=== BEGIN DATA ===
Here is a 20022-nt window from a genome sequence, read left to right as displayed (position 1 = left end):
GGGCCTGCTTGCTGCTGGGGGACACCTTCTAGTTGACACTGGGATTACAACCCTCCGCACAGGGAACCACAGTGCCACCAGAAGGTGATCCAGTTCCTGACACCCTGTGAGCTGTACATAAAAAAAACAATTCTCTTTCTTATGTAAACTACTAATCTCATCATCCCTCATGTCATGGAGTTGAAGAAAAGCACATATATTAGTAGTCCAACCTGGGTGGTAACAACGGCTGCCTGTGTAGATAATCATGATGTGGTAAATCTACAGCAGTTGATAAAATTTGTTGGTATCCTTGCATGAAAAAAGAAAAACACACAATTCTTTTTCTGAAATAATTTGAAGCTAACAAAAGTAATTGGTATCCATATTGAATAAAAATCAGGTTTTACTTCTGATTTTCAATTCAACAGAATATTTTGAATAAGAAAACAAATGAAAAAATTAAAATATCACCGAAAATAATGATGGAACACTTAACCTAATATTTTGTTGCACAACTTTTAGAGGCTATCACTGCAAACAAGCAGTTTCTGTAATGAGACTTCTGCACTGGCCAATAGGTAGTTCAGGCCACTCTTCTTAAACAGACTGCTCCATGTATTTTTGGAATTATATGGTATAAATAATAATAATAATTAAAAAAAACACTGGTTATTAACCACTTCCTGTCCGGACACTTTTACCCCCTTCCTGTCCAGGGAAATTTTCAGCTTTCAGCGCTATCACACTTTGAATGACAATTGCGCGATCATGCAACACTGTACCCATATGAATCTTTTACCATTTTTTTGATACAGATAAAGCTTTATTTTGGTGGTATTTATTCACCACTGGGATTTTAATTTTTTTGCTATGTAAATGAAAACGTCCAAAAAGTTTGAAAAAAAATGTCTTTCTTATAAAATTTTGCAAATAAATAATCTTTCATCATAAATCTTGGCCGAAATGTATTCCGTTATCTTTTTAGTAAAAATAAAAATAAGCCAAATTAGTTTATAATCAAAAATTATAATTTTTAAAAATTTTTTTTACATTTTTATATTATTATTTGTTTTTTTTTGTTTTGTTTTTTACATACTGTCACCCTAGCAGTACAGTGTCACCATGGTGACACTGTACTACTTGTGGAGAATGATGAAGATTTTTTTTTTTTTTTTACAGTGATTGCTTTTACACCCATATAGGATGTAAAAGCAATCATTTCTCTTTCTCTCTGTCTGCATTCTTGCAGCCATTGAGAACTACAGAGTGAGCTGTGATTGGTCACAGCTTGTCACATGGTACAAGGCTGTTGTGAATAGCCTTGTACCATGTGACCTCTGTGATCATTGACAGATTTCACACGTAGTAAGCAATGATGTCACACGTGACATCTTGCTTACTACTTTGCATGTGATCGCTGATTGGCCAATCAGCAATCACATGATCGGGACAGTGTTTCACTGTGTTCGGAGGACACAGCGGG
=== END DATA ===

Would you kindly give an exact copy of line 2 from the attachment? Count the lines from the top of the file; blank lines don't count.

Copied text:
GGGCCTGCTTGCTGCTGGGGGACACCTTCTAGTTGACACTGGGATTACAACCCTCCGCACAGGGAACCACAGTGCCACCAGAAGGTGATCCAGTTCCTGACACCCTGTGAGCTGTACATAAAAAAAACAATTCTCTTTCTTATGTAAACTACTAATCTCATCATCCCTCATGTCATGGAGTTGAAGAAAAGCACATATATTAGTAGTCCAACCTGGGTGGTAACAACGGCTGCCTGTGTAGATAATCATGATGTGGTAAATCTACAGCAGTTGATAAAATTTGTTGGTATCCTTGCATGAAAAAAGAAAAACACACAATTCTTTTTCTGAAATAATTTGAAGCTAACAAAAGTAATTGGTATCCATATTGAATAAAAATCAGGTTTTACTTCTGATTTTCAATTCAACAGAATATTTTGAATAAGAAAACAAATGAAAAAATTAAAATATCACCGAAAATAATGATGGAACACTTAACCTAATATTTTGTTGCACAACTTTTAGAGGCTATCACTGCAAACAAGCAGTTTCTGTAATGAGACTTCTGCACTGGCCAATAGGTAGTTCAGGCCACTCTTCTTAAACAGACTGCTCCATGTATTTTTGGAATTATATGGTATAAATAATAATAATAATTAAAAAAAACACTGGTTATTAACCACTTCCTGTCCGGACACTTTTACCCCCTTCCTGTCCAGGGAAATTTTCAGCTTTCAGCGCTATCACACTTTGAATGACAATTGCGCGATCATGCAACACTGTACCCATATGAATCTTTTACCATTTTTTTGATACAGATAAAGCTTTATTTTGGTGGTATTTATTCACCACTGGGATTTTAATTTTTTTGCTATGTAAATGAAAACGTCCAAAAAGTTTGAAAAAAAATGTCTTTCTTATAAAATTTTGCAAATAAATAATCTTTCATCATAAATCTTGGCCGAAATGTATTCCGTTATCTTTTTAGTAAAAATAAAAATAAGCCAAATTAGTTTATAATCAAAAATTATAATTTTTAAAAATTTTTTTTACATTTTTATATTATTATTTGTTTTTTTTTGTTTTGTTTTTTACATACTGTCACCCTAGCAGTACAGTGTCACCATGGTGACACTGTACTACTTGTGGAGAATGATGAAGATTTTTTTTTTTTTTTTACAGTGATTGCTTTTACACCCATATAGGATGTAAAAGCAATCATTTCTCTTTCTCTCTGTCTGCATTCTTGCAGCCATTGAGAACTACAGAGTGAGCTGTGATTGGTCACAGCTTGTCACATGGTACAAGGCTGTTGTGAATAGCCTTGTACCATGTGACCTCTGTGATCATTGACAGATTTCACACGTAGTAAGCAATGATGTCACACGTGACATCTTGCTTACTACTTTGCATGTGATCGCTGATTGGCCAATCAGCAATCACATGATCGGGACAGTGTTTCACTGTGTTCGGAGGACACAGCGGG